The African Development Bank (AfDB) and the African Union (AU) have signed a protocol of agreement for the African Union institution capacity-building project to bolster the AU’s efforts to implement Agenda 2063.
Monique Nsanzabaganwa, Deputy Chairperson of the African Union Commission, and Yacine Fal, the African Development Bank Group’s Acting Vice President for Regional Development and, Integration and Business Delivery, signed the protocol of agreement in Addis Ababa, Ethiopia.
The project is expected to boost the AU’s exertions to implement Agenda 2063. Adopted in 2015, Agenda 2063 is the African Union’s vision for an integrated, prosperous, and peaceful Africa that is driven by its citizens and represents a dynamic force in the global arena.
The project cost of $11.48 million is supported by a grant from the Bank Group’s concessional financing window. The Board approved it in February 2022. The signing of the agreement protocol signals the start of the project’s implementation phase.
Deputy Chair Nsanzabaganwa referred to the process of consultation that led to the signing of the agreement. “As you know, this ceremony and the signing of the protocol of agreement represent the culmination of a series of interactions and consultations that have occurred between the African Union Commission, the African Development Bank, and several stakeholders starting last year,” she said.
Institutional Capacity Building Project to improve the capacity of AUC
The project would upgrade and automate several AU systems, including information management, procurement, financial management, human resources, and results in management. It will also address gaps in the AU’s continental early warning system, a critical instrument in preventing and managing conflicts and fragility across the continent.
In her remarks, the AfDB Acting Vice President Yacine Fal said, “Today is a milestone. Reaching it would not have been possible without the mutual trust and collaboration that our respective institutions have shown historically and throughout the process,” she added.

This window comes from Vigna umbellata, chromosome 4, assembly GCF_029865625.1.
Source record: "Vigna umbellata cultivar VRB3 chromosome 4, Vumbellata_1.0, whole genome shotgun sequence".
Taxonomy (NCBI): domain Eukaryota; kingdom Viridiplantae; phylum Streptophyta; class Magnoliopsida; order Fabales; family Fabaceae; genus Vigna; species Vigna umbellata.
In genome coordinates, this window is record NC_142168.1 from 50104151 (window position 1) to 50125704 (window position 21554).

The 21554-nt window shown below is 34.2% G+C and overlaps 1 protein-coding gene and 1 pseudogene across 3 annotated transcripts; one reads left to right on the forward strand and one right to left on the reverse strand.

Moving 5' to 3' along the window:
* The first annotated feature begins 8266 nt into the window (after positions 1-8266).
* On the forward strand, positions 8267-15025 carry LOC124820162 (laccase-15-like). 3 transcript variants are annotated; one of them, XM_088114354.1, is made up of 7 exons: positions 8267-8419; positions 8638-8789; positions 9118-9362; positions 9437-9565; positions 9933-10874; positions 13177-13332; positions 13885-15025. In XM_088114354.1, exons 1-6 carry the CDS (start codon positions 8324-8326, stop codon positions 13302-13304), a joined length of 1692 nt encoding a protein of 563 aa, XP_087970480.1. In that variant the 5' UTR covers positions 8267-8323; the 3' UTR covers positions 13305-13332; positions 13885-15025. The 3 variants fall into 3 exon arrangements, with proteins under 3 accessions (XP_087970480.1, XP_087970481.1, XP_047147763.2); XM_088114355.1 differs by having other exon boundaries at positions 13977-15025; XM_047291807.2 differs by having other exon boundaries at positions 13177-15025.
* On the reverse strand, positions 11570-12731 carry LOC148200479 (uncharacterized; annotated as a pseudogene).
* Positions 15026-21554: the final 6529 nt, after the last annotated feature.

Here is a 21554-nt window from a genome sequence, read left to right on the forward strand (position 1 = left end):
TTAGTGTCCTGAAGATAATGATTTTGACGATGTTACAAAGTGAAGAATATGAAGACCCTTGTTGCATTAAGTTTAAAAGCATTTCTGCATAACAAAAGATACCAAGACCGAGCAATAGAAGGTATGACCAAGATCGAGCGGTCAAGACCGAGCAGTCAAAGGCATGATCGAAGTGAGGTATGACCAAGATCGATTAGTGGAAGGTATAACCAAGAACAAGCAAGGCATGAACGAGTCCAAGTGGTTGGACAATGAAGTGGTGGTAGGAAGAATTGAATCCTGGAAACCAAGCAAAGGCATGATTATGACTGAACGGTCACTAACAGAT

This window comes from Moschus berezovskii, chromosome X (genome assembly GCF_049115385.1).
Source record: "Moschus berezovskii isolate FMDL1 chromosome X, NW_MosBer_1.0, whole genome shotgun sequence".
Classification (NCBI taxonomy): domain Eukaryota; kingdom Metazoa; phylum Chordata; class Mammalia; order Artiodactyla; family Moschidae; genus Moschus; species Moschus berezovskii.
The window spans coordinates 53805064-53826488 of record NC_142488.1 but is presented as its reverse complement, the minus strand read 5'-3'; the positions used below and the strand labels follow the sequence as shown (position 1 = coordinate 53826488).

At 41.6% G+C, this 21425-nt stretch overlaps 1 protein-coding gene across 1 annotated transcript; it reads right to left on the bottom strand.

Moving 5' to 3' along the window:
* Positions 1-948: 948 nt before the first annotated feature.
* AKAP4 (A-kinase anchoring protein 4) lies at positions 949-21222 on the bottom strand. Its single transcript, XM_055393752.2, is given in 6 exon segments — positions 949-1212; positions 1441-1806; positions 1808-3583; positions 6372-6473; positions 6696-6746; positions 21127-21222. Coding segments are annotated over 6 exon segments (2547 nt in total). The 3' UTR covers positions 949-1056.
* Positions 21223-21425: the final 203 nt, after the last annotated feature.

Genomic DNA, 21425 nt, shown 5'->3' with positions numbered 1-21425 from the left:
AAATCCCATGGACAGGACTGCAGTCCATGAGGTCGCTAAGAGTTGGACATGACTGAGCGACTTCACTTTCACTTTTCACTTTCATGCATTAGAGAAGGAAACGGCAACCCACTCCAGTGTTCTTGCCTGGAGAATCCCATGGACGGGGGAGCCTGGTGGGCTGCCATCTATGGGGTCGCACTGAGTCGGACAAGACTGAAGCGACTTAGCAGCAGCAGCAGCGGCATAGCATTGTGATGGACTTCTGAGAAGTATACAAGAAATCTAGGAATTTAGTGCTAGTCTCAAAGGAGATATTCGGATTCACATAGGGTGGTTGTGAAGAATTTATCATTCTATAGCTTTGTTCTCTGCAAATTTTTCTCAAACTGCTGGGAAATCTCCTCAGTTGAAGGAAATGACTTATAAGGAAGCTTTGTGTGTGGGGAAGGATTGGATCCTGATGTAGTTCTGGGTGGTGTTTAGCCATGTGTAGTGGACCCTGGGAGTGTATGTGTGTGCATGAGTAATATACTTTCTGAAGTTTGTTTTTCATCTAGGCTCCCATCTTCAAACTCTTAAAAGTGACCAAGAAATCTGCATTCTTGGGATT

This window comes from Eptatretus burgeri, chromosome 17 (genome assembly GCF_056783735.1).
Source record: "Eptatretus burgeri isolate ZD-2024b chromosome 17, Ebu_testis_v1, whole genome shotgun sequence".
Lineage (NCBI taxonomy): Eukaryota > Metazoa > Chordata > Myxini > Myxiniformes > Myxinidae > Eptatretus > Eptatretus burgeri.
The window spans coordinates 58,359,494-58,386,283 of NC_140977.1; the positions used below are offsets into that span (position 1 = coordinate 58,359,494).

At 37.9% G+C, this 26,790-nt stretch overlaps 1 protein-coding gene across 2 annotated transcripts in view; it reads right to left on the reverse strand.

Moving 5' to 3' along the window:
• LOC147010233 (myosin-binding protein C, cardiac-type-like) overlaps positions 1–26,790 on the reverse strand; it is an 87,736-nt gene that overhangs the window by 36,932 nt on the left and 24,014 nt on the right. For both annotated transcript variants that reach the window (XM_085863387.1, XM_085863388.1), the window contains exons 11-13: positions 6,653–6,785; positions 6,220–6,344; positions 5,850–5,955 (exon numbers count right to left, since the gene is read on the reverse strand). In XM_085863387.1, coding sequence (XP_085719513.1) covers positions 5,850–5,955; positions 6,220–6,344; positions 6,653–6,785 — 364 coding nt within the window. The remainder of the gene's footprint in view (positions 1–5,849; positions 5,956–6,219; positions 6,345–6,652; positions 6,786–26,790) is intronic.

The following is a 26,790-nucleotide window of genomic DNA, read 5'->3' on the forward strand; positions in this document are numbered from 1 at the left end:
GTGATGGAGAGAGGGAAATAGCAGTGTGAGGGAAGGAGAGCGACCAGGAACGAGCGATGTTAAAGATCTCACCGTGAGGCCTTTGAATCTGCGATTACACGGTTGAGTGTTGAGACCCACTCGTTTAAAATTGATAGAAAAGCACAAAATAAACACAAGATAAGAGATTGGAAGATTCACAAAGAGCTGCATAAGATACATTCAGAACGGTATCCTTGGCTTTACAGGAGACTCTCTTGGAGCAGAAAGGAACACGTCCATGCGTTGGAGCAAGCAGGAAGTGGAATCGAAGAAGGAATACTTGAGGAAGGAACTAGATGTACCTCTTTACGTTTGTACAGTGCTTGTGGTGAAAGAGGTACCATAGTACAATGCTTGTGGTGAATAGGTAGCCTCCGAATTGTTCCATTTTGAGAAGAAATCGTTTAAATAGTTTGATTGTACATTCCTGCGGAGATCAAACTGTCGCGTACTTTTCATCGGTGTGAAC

Among critical priorities the two institutions share are to drive regional integration and build the capacity of African institutions and businesses.
“Not only are Bank investments plugging regional infrastructure gaps, but they are also strengthening the institutional capabilities of the AU, regional economic communities, the African Continental Free Trade Agreement Secretariat, and other regional mechanisms,” Yacine Fal said.
Yacine Fal headed a Bank delegation to the signing ceremony. The delegation included Deputy Director-General for the East Africa Region Abdul Kamara and Acting Director of the Regional Integration Coordination Office Jean-Guy Afrika, among others.
The objective of the Institutional Capacity Building for the African Union Project is to improve the capacity of the African Union Commission (AUC) to drive Agenda 2063 and Agenda 2063’s flagship programs.
The African Union (AU) is a continental body comprised of the 55 countries that make up the African continent. Its mandate is to promote cooperation among Member Countries in economic, social, and political matters to improve the quality of life for the people of Africa.